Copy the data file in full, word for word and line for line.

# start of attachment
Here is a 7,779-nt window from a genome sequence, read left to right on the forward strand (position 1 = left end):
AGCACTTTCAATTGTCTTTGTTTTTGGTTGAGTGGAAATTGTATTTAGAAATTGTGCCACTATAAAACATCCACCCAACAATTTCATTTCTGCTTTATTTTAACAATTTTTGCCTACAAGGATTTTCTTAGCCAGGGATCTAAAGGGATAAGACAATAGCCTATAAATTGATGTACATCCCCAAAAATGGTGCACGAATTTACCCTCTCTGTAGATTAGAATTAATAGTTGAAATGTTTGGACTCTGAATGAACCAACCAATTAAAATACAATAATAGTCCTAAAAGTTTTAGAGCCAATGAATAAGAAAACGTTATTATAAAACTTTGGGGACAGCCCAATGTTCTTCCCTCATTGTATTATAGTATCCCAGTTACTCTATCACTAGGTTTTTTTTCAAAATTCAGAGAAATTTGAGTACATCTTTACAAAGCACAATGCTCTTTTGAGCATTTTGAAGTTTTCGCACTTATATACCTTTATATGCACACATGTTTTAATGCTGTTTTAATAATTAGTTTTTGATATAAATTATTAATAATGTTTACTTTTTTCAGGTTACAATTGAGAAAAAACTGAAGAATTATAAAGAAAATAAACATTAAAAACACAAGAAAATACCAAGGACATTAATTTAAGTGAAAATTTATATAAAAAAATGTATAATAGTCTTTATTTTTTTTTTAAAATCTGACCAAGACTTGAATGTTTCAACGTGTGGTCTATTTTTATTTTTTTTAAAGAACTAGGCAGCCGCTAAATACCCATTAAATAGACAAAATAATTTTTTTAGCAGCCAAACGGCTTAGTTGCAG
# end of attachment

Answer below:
Here is a 7,779-nt window from a genome sequence, read left to right on the forward strand (position 1 = left end):
AGCACTTTCAATTGTCTTTGTTTTTGGTTGAGTGGAAATTGTATTTAGAAATTGTGCCACTATAAAACATCCACCCAACAATTTCATTTCTGCTTTATTTTAACAATTTTTGCCTACAAGGATTTTCTTAGCCAGGGATCTAAAGGGATAAGACAATAGCCTATAAATTGATGTACATCCCCAAAAATGGTGCACGAATTTACCCTCTCTGTAGATTAGAATTAATAGTTGAAATGTTTGGACTCTGAATGAACCAACCAATTAAAATACAATAATAGTCCTAAAAGTTTTAGAGCCAATGAATAAGAAAACGTTATTATAAAACTTTGGGGACAGCCCAATGTTCTTCCCTCATTGTATTATAGTATCCCAGTTACTCTATCACTAGGTTTTTTTTCAAAATTCAGAGAAATTTGAGTACATCTTTACAAAGCACAATGCTCTTTTGAGCATTTTGAAGTTTTCGCACTTATATACCTTTATATGCACACATGTTTTAATGCTGTTTTAATAATTAGTTTTTGATATAAATTATTAATAATGTTTACTTTTTTCAGGTTACAATTGAGAAAAAACTGAAGAATTATAAAGAAAATAAACATTAAAAACACAAGAAAATACCAAGGACATTAATTTAAGTGAAAATTTATATAAAAAAATGTATAATAGTCTTTATTTTTTTTTTAAAATCTGACCAAGACTTGAATGTTTCAACGTGTGGTCTATTTTTATTTTTTTTAAAGAACTAGGCAGCCGCTAAATACCCATTAAATAGACAAAATAATTTTTTTAGCAGCCAAACGGCTTAGTTGCAG